to utter long wailing cries, as cats in rutting time.
to utter a similar sound; howl or screech.
to quarrel like cats.
the cry of a cat in rutting time.
any similar sound.
To be sure, there was plenty of Democratic caterwauling about the Reagan budget.
Burning Down the House: A Little History Michael Tomasky June 6, 2012
“Like the caterwauling of erotic cats on a midnight roof,” said he.
Painted Veils James Huneker
Why, sir, all that caterwauling and stamping was to hide what they were about.
The Black Bar George Manville Fenn
You will see about a decent funeral, Edwards; and I will leave you something to stop the mouth of that caterwauling landlady.
Sunrise William Black
And his wife is one of the most brazen she-devils that ever joined a caterwauling!
The Pilgrim’s Shell or Fergan the Quarryman Eugne Sue
caterwauling, applied derisively to inharmonious singing; also love-making, from the noise of cats similarly engaged.
The Slang Dictionary John Camden Hotten
I knew what all this singing and caterwauling would lead to: I said so from the first, and my words have come true.
The Quiver 12/1899 Anonymous
All at once I missed the howling, and the caterwauling grew wilder.
Lilith George MacDonald
Well-educated youths of good family treat me one night to a serenade of caterwauling in my corridor.
Legends August Strindberg
An orchestra of tongs and bones, like the braying of asses or the caterwauling of cats in February, performs the overture.
The Memoirs of Count Carlo Gozzi; Volume the first Count Carlo Gozzi
to make a yowling noise, as a cat on heat
a shriek or yell made by or sounding like a cat on heat
late 14c., caterwrawen, perhaps from Low German katerwaulen “cry like a cat,” or formed in English from cater, from Middle Dutch cater “tomcat” + Middle English waul “to yowl,” apparently from Old English *wrag, *wrah “angry,” of uncertain origin but all somehow imitative. Related: Caterwauled; caterwauling.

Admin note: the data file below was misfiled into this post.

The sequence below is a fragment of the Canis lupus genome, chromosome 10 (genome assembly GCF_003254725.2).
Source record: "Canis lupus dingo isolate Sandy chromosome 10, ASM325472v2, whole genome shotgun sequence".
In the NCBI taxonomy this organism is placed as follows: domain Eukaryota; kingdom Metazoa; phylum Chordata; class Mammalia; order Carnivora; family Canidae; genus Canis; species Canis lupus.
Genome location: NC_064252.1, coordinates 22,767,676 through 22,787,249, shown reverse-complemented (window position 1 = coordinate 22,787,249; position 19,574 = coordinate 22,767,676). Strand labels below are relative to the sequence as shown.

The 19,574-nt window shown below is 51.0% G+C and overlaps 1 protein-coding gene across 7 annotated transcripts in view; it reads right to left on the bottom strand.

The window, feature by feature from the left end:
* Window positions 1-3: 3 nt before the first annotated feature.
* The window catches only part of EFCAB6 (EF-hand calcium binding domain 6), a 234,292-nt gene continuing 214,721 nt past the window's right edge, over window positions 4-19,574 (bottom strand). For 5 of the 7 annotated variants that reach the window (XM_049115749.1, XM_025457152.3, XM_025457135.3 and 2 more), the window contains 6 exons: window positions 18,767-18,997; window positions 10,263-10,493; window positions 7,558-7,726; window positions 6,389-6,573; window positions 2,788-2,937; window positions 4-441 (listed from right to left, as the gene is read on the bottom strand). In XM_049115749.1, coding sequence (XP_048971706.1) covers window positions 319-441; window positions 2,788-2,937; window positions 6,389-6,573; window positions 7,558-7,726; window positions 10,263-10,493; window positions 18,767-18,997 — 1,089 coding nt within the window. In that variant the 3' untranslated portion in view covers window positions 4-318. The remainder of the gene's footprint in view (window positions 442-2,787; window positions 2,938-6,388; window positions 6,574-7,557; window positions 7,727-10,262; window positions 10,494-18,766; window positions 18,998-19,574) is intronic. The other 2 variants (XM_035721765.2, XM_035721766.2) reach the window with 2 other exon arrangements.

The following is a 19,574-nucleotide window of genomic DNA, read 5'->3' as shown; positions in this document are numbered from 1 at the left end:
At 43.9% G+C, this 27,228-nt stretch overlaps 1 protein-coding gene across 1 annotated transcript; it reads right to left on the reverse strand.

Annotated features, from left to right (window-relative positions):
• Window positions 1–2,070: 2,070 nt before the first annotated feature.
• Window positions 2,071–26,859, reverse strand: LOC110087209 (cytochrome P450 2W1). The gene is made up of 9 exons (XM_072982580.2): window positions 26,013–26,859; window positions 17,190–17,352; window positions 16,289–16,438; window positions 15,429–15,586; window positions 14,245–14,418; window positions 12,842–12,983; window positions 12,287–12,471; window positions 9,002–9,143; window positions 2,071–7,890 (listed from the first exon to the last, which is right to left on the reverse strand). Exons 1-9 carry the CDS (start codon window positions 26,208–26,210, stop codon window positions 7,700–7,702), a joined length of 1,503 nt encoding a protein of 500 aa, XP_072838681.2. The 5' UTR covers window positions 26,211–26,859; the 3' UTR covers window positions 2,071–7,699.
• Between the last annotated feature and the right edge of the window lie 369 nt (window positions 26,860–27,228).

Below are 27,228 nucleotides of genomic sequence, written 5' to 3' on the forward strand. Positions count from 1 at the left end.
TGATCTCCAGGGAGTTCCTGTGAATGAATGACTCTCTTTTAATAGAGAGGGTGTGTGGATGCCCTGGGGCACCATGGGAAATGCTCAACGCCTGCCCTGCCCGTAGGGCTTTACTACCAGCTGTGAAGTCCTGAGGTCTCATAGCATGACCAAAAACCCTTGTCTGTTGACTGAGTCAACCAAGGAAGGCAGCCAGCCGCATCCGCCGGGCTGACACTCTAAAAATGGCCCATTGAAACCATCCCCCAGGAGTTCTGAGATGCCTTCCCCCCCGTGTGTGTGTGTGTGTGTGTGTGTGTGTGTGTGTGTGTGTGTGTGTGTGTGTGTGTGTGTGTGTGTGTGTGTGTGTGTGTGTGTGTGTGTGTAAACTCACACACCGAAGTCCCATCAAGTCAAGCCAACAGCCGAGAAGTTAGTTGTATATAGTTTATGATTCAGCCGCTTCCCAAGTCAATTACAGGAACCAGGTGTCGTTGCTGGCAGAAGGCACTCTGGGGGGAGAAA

noun (nautical) the line used in a cat Historical Examples The first captain of the forecastle was an old seaman of the name of catfall. The Wing-and-Wing J. Fenimore Cooper
having feet resembling those of a cat. catlike in the manner of walking; characterized by noiseless, stealthy steps: a catfooted jewel thief. to move in the soft, stealthy manner of a cat; pussyfoot. Historical Examples Now he catfooted across the deck to look into the well and listen. Key Out of Time Andre Alice Norton
variant of cata- before an aspirate: cathode. (often lowercase) cathedral. Catholic. Historical Examples cath’arine (St.) of Alexandria (fourth century), patron saint of girls and virgins generally. Character Sketches of Romance, Fiction and the Drama, Vol 1 The Rev. E. Cobham Brewer, LL.D. There seems to be a playful allusion in these words to mewian and […]
(in medieval Europe) a member of any of several rigorously ascetic Christian sects maintaining a dualistic theology. Historical Examples Cathar′sis, evacuation of the bowels; Cathart′ic, a purgative medicine; Cathar′tin, the purgative principle of senna. Chambers’s Twentieth Century Dictionary (part 1 of 4: A-D) Various Here seems to belong in the order of development the Cathar […]